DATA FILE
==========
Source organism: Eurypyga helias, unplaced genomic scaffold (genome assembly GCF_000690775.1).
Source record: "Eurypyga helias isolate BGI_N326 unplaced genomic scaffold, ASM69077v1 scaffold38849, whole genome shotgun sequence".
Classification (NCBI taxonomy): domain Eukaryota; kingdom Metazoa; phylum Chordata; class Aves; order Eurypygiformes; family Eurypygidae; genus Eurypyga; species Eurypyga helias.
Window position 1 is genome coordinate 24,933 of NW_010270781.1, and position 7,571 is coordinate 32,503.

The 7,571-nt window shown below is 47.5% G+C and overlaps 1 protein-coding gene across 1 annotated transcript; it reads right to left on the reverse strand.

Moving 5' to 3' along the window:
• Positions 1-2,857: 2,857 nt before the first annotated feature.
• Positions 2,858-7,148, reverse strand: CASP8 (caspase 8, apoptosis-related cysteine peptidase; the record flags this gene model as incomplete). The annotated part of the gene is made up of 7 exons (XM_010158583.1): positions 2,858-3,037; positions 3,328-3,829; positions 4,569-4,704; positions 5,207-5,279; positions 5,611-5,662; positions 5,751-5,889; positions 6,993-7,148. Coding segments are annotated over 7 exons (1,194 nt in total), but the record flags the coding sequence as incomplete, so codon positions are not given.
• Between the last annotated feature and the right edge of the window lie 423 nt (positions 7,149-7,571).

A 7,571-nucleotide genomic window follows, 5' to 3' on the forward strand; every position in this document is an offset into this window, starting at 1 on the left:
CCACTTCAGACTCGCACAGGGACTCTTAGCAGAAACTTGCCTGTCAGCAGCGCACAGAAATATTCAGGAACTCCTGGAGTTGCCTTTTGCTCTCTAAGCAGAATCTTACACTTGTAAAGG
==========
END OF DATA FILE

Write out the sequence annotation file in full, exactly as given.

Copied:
Source organism: Eurypyga helias, unplaced genomic scaffold (genome assembly GCF_000690775.1).
Source record: "Eurypyga helias isolate BGI_N326 unplaced genomic scaffold, ASM69077v1 scaffold38849, whole genome shotgun sequence".
Classification (NCBI taxonomy): domain Eukaryota; kingdom Metazoa; phylum Chordata; class Aves; order Eurypygiformes; family Eurypygidae; genus Eurypyga; species Eurypyga helias.
Window position 1 is genome coordinate 24,933 of NW_010270781.1, and position 7,571 is coordinate 32,503.

The 7,571-nt window shown below is 47.5% G+C and overlaps 1 protein-coding gene across 1 annotated transcript; it reads right to left on the reverse strand.

Moving 5' to 3' along the window:
• Positions 1-2,857: 2,857 nt before the first annotated feature.
• Positions 2,858-7,148, reverse strand: CASP8 (caspase 8, apoptosis-related cysteine peptidase; the record flags this gene model as incomplete). The annotated part of the gene is made up of 7 exons (XM_010158583.1): positions 2,858-3,037; positions 3,328-3,829; positions 4,569-4,704; positions 5,207-5,279; positions 5,611-5,662; positions 5,751-5,889; positions 6,993-7,148. Coding segments are annotated over 7 exons (1,194 nt in total), but the record flags the coding sequence as incomplete, so codon positions are not given.
• Between the last annotated feature and the right edge of the window lie 423 nt (positions 7,149-7,571).

A 7,571-nucleotide genomic window follows, 5' to 3' on the forward strand; every position in this document is an offset into this window, starting at 1 on the left:
CCACTTCAGACTCGCACAGGGACTCTTAGCAGAAACTTGCCTGTCAGCAGCGCACAGAAATATTCAGGAACTCCTGGAGTTGCCTTTTGCTCTCTAAGCAGAATCTTACACTTGTAAAGG